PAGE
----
dCas9 as a tool for metabolic pathway assembly

by Jonathan Tellechea Luzardo

16:00 (40 min) in USB G.003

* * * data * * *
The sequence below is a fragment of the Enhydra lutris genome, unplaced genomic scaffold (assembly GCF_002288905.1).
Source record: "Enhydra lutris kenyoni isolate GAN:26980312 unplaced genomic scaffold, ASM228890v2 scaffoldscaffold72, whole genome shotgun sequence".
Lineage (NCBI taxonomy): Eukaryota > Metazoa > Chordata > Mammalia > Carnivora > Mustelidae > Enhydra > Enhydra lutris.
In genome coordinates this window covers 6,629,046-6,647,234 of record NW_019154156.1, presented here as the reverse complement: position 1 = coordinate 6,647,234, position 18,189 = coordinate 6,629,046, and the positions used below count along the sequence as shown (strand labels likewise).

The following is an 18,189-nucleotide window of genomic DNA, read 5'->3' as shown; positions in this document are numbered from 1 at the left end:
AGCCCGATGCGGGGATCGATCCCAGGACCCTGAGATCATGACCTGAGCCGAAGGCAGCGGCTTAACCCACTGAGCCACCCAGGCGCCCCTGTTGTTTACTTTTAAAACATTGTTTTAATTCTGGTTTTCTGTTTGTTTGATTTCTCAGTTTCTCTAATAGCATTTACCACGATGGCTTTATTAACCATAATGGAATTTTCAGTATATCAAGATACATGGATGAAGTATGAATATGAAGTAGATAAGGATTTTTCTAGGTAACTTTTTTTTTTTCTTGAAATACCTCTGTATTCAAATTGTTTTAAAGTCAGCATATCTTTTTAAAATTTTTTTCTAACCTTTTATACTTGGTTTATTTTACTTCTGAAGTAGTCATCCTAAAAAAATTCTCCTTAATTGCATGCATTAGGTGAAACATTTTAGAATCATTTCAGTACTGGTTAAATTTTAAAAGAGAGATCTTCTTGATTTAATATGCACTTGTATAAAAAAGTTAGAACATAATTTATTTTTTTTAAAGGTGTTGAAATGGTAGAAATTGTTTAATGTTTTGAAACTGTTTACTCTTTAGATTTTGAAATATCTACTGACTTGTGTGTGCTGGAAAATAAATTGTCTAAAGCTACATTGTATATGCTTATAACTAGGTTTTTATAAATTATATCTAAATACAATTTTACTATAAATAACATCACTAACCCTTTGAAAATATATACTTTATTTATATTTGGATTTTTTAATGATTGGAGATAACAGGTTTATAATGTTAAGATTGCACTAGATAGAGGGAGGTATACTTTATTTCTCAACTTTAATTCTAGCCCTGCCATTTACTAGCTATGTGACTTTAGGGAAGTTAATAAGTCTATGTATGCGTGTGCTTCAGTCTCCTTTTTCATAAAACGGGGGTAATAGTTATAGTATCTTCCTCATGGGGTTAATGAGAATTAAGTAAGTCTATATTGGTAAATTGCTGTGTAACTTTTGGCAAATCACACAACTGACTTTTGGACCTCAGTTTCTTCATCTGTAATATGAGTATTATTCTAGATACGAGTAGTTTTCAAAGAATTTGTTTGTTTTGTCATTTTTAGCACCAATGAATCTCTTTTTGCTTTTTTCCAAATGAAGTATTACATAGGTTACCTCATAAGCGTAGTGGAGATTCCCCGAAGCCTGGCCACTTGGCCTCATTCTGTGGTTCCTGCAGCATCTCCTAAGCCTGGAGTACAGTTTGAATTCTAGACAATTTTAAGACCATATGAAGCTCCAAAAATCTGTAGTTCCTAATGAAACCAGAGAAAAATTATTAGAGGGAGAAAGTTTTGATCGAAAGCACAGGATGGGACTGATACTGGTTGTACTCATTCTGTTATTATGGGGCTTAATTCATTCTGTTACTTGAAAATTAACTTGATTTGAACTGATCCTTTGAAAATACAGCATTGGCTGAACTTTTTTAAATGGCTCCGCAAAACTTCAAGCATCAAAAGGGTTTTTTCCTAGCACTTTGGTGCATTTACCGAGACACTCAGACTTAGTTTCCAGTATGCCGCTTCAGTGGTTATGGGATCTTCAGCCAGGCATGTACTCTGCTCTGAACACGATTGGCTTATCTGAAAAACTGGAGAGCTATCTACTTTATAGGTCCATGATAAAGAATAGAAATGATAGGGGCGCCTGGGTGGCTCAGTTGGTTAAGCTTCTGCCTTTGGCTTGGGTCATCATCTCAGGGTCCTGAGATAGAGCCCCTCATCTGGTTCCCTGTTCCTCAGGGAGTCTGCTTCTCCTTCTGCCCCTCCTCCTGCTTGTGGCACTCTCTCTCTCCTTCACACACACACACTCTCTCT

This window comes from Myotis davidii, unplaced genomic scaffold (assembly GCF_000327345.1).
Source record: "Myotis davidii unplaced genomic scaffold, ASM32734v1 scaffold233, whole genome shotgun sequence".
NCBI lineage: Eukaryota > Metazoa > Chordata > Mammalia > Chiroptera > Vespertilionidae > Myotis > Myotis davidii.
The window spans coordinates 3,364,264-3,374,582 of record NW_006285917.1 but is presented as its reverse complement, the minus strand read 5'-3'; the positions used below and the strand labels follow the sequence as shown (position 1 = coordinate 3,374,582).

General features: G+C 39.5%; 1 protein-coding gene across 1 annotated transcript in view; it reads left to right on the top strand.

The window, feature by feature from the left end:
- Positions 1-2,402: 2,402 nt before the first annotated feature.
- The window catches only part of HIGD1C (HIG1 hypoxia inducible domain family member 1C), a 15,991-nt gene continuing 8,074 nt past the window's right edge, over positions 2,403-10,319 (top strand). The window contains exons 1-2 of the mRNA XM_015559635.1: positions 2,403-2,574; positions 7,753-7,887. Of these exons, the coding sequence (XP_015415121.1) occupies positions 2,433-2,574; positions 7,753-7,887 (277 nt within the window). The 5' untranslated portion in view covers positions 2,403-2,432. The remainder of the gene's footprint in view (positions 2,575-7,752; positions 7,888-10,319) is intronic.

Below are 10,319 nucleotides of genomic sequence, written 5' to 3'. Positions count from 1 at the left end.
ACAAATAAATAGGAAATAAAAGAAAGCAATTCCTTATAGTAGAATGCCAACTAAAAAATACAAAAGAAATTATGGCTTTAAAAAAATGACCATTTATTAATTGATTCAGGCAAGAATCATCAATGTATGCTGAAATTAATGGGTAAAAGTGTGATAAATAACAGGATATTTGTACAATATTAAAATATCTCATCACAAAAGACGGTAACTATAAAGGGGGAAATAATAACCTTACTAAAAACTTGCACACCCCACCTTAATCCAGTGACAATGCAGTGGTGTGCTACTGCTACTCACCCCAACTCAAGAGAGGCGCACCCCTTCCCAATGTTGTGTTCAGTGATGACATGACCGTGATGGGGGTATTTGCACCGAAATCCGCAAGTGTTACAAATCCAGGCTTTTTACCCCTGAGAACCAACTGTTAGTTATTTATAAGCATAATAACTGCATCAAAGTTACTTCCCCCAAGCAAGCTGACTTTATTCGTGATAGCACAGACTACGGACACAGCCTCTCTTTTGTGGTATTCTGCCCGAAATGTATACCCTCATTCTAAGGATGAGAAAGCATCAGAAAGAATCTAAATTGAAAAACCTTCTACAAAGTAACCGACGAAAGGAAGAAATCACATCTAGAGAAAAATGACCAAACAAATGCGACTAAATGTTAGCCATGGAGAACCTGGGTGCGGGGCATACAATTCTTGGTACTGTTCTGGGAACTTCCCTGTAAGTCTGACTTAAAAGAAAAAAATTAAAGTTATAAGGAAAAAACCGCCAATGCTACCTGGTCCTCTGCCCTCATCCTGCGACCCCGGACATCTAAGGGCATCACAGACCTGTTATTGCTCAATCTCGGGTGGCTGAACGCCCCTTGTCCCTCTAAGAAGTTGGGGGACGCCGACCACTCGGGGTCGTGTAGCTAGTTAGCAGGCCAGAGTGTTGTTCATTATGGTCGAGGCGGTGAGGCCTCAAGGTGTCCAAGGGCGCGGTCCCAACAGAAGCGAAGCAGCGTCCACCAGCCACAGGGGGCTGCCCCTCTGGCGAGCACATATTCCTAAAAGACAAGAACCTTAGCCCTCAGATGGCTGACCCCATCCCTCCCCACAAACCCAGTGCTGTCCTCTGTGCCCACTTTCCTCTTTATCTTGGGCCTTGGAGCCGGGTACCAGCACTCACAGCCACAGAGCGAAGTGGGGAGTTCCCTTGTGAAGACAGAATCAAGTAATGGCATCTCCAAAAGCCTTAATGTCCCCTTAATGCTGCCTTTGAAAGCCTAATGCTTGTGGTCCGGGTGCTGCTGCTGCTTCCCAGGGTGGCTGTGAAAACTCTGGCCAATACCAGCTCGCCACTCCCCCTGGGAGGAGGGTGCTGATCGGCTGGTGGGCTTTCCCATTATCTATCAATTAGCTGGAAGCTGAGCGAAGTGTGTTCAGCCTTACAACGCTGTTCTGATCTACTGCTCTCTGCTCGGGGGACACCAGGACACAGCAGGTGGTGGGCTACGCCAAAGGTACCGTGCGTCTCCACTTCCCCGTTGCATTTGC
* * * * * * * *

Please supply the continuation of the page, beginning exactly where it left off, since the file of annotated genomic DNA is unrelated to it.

The synthesis of novel biochemicals will in some cases require a changed substrate flow in the pathways and in most cases optimization to increase yield will be required. Spatial organization can help substrates flow between proteins. Recently, it has been suggested to use RNA as scaffolds to spatially arrange multi-enzymatic pathways. A more tuneable DNA anchoring is, in principle, offered by the CRISPR/cas system. Cas9 nuclease from the type II CRISPR-Cas system has been turned into a programmable DNA-binding protein by introducing mutations in some domains. This Cas9 nuclease mutant named 'dead' Cas9 (dCas9) allows for targeted DNA binding without DNA editing. This method allows tuning in genetic expression. Fusion proteins of dCas9 protein and target proteins of a specific pathway will be targeted using sgRNAs towards a defined DNA scaffold that allows the spatial arrangement of the pathway. As a proof of concept we want to produce fluorescence by bringing together the two parts of the Yellow Fluorescent Protein (YFP). After that we will be able to move to a more attractive and complicated pathway. We expect to obtain an increased yield of the enzymatic pathway that can be industrially applicable. We will also test the method in a standardized manner across different strain species.